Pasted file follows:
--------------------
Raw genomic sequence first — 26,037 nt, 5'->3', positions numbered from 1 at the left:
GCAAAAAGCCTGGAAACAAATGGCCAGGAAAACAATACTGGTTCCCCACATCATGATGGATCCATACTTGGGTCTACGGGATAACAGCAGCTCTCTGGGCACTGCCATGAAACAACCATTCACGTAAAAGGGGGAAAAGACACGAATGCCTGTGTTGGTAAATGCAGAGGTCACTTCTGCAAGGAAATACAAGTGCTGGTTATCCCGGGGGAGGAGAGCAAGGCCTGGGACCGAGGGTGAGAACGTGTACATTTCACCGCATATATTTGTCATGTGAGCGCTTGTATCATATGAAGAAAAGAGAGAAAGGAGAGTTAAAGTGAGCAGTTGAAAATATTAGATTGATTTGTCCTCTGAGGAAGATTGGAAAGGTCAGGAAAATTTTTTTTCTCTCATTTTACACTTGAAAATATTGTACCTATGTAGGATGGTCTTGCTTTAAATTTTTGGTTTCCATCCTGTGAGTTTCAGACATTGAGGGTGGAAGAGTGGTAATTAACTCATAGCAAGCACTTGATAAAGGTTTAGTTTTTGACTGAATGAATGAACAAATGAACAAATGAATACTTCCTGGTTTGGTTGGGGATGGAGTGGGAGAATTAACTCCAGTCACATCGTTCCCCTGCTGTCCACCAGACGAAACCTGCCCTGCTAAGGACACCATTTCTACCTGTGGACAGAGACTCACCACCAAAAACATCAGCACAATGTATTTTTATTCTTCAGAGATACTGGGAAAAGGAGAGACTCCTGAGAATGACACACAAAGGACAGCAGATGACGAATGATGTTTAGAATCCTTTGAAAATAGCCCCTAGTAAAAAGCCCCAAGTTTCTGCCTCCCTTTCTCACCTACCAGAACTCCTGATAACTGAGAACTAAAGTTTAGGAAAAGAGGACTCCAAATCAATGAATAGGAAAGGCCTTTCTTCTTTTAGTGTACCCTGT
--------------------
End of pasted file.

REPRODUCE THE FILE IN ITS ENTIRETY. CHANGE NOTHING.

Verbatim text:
Raw genomic sequence first — 26,037 nt, 5'->3', positions numbered from 1 at the left:
GCAAAAAGCCTGGAAACAAATGGCCAGGAAAACAATACTGGTTCCCCACATCATGATGGATCCATACTTGGGTCTACGGGATAACAGCAGCTCTCTGGGCACTGCCATGAAACAACCATTCACGTAAAAGGGGGAAAAGACACGAATGCCTGTGTTGGTAAATGCAGAGGTCACTTCTGCAAGGAAATACAAGTGCTGGTTATCCCGGGGGAGGAGAGCAAGGCCTGGGACCGAGGGTGAGAACGTGTACATTTCACCGCATATATTTGTCATGTGAGCGCTTGTATCATATGAAGAAAAGAGAGAAAGGAGAGTTAAAGTGAGCAGTTGAAAATATTAGATTGATTTGTCCTCTGAGGAAGATTGGAAAGGTCAGGAAAATTTTTTTTCTCTCATTTTACACTTGAAAATATTGTACCTATGTAGGATGGTCTTGCTTTAAATTTTTGGTTTCCATCCTGTGAGTTTCAGACATTGAGGGTGGAAGAGTGGTAATTAACTCATAGCAAGCACTTGATAAAGGTTTAGTTTTTGACTGAATGAATGAACAAATGAACAAATGAATACTTCCTGGTTTGGTTGGGGATGGAGTGGGAGAATTAACTCCAGTCACATCGTTCCCCTGCTGTCCACCAGACGAAACCTGCCCTGCTAAGGACACCATTTCTACCTGTGGACAGAGACTCACCACCAAAAACATCAGCACAATGTATTTTTATTCTTCAGAGATACTGGGAAAAGGAGAGACTCCTGAGAATGACACACAAAGGACAGCAGATGACGAATGATGTTTAGAATCCTTTGAAAATAGCCCCTAGTAAAAAGCCCCAAGTTTCTGCCTCCCTTTCTCACCTACCAGAACTCCTGATAACTGAGAACTAAAGTTTAGGAAAAGAGGACTCCAAATCAATGAATAGGAAAGGCCTTTCTTCTTTTAGTGTACCCTGT